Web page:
Dr James Porter has completed more than 3,000 procedures using the da Vinci robotic surgery system, making him the most experienced surgeon using the robot in the Pacific Northwest and one of the top five practitioners in the US. Dr Porter is the Medical Director for Robotic Surgery at the Swedish Medical Centre in Seattle, and the Director of Robotics for Providence St Joseph integrated healthcare system — responsible for the implementation of robotic surgery through 51 da Vinci robots in 51 hospitals across seven states.
Providence St. Joseph is made up of individual hospitals, but we try and work as a team — doing the same procedures to a high standard across a variety of locations. One of the benefits of robotic surgery is that the platforms are consistent — my da Vinci robot in Seattle functions in the same way as the robot in Oregon, or anywhere else in the country.
Because of this similarity, we are able to create guidelines and programmes and recommendations for individual hospitals that may not have the same level of experience performing robotic surgery. One of the key measures that we created many years ago was a credentialing document to ensure that surgeons using the robot were safe, competent and maintaining a certain level of expertise to perform surgery. Although each speciality uses robotic surgery, there is a considerable difference in the number of cases a surgeon will do — because it’s not every procedure in those specialities that lends itself to robotic surgery. In urology for example, it would be very common for a surgeon to do around 50 cases a year, whereas an ENT surgeon might only be doing 10 cases a year.
When you see a difference in case volume like that, it raises the question about how someone is maintaining their competence and skill on the robot. One of the things that’s unique to robotic credentialing — at least in the US — is that case volume is being used and tracked to determine the ability of surgeons to maintain robotic credentialing. This is very unique to robotic surgery — there is no other procedure credentialing that uses case volume — and though not perfect, case volume is the easiest and most accurate thing we have. What we’d really like to measure, however, is certain outcomes that would provide a much better indication of somebody’s skill and competence.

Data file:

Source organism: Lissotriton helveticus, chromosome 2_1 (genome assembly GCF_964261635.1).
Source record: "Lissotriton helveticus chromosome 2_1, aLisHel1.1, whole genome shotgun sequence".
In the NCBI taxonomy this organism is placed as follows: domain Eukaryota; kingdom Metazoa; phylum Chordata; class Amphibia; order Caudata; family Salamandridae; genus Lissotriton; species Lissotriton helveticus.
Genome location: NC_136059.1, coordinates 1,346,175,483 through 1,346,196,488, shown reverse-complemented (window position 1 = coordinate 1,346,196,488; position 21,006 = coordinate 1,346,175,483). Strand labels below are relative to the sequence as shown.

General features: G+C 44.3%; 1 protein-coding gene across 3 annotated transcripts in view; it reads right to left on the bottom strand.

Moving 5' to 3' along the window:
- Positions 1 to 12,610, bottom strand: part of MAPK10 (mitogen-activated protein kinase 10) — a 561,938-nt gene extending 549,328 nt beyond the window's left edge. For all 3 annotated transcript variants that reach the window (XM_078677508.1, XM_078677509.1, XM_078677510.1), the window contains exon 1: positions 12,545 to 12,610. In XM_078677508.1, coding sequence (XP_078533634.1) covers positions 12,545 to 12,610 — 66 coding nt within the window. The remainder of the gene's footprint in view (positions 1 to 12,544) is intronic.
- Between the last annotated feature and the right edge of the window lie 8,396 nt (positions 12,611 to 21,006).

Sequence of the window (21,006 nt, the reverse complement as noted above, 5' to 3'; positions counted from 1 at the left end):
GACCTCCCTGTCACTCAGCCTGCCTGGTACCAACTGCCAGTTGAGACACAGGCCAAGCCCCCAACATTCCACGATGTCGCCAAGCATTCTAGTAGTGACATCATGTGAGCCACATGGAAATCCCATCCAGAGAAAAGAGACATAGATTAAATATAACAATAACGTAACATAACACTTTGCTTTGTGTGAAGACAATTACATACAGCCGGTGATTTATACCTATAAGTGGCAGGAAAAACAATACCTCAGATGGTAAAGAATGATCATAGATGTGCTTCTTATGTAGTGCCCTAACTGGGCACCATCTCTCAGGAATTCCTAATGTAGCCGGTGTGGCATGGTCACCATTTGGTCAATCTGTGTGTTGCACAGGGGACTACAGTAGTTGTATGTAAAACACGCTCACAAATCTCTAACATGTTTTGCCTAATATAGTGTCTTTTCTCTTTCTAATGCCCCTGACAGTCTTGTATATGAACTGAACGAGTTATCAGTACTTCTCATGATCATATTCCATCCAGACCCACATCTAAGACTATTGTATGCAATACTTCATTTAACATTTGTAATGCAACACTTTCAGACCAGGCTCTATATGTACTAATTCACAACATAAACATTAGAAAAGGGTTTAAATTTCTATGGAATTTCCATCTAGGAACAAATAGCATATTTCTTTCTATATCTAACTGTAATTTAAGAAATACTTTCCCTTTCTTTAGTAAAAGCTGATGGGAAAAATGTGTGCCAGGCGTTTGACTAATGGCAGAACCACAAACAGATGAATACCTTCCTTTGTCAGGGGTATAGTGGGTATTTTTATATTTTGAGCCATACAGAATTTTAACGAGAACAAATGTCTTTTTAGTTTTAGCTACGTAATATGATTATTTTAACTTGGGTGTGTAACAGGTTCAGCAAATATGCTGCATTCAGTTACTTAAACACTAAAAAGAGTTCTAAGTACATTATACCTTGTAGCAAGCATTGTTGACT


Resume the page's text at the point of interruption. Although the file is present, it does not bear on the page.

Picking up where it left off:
This is where a remote surgical assistance platform like Proximie is extremely useful. If a surgeon doesn’t meet their case volume, you need another means of assessment. What we’ve been doing — and what’s recommended in the credentialing document — is that the surgeon be observed. Not proctored, but just observed to ensure that they’re practicing safely and feel comfortable on the da Vinci platform.
“A remote surgical assistance tool is ideal for this purpose, allowing you to observe a surgeon to the same degree as you’d be able to from within the room, but without the need to travel.”
For the same reasons, a remote surgical assistance platform is an excellent tool for training new surgeons. Historically, when a new surgeon is starting to gain robotics experience, they are proctored — essentially observed by a more experienced surgeon. They are assessed for safety, efficiency, troubleshooting the robot and things like that. All this proctoring can now be done remotely, thereby saving a considerable amount of time and travel expense by allowing a surgeon like myself to observe the operation on camera — just as I would if I were physically present.